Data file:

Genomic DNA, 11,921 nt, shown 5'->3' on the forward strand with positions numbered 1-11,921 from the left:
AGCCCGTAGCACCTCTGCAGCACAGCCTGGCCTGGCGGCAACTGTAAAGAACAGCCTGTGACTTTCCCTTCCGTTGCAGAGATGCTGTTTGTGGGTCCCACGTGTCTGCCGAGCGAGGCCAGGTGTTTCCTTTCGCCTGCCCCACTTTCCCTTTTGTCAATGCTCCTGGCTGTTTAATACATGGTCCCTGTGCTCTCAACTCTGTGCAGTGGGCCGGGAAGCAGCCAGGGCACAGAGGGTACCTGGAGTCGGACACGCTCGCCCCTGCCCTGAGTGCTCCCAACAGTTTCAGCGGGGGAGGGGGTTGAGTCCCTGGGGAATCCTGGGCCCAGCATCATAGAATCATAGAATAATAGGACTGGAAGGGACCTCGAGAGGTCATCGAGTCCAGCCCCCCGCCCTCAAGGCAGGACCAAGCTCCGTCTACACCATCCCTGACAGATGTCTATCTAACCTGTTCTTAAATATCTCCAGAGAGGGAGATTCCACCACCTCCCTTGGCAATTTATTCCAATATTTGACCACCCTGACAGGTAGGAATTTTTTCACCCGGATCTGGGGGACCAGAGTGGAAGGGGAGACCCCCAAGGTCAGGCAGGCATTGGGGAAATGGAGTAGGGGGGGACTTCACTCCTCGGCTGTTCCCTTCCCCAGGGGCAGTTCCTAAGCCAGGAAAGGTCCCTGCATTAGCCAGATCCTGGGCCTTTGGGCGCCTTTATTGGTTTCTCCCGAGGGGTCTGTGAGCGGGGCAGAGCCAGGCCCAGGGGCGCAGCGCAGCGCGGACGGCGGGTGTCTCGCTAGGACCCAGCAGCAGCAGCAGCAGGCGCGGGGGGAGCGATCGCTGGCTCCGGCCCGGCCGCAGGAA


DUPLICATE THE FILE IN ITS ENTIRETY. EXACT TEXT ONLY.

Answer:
Genomic DNA, 11,921 nt, shown 5'->3' on the forward strand with positions numbered 1-11,921 from the left:
AGCCCGTAGCACCTCTGCAGCACAGCCTGGCCTGGCGGCAACTGTAAAGAACAGCCTGTGACTTTCCCTTCCGTTGCAGAGATGCTGTTTGTGGGTCCCACGTGTCTGCCGAGCGAGGCCAGGTGTTTCCTTTCGCCTGCCCCACTTTCCCTTTTGTCAATGCTCCTGGCTGTTTAATACATGGTCCCTGTGCTCTCAACTCTGTGCAGTGGGCCGGGAAGCAGCCAGGGCACAGAGGGTACCTGGAGTCGGACACGCTCGCCCCTGCCCTGAGTGCTCCCAACAGTTTCAGCGGGGGAGGGGGTTGAGTCCCTGGGGAATCCTGGGCCCAGCATCATAGAATCATAGAATAATAGGACTGGAAGGGACCTCGAGAGGTCATCGAGTCCAGCCCCCCGCCCTCAAGGCAGGACCAAGCTCCGTCTACACCATCCCTGACAGATGTCTATCTAACCTGTTCTTAAATATCTCCAGAGAGGGAGATTCCACCACCTCCCTTGGCAATTTATTCCAATATTTGACCACCCTGACAGGTAGGAATTTTTTCACCCGGATCTGGGGGACCAGAGTGGAAGGGGAGACCCCCAAGGTCAGGCAGGCATTGGGGAAATGGAGTAGGGGGGGACTTCACTCCTCGGCTGTTCCCTTCCCCAGGGGCAGTTCCTAAGCCAGGAAAGGTCCCTGCATTAGCCAGATCCTGGGCCTTTGGGCGCCTTTATTGGTTTCTCCCGAGGGGTCTGTGAGCGGGGCAGAGCCAGGCCCAGGGGCGCAGCGCAGCGCGGACGGCGGGTGTCTCGCTAGGACCCAGCAGCAGCAGCAGCAGGCGCGGGGGGAGCGATCGCTGGCTCCGGCCCGGCCGCAGGAA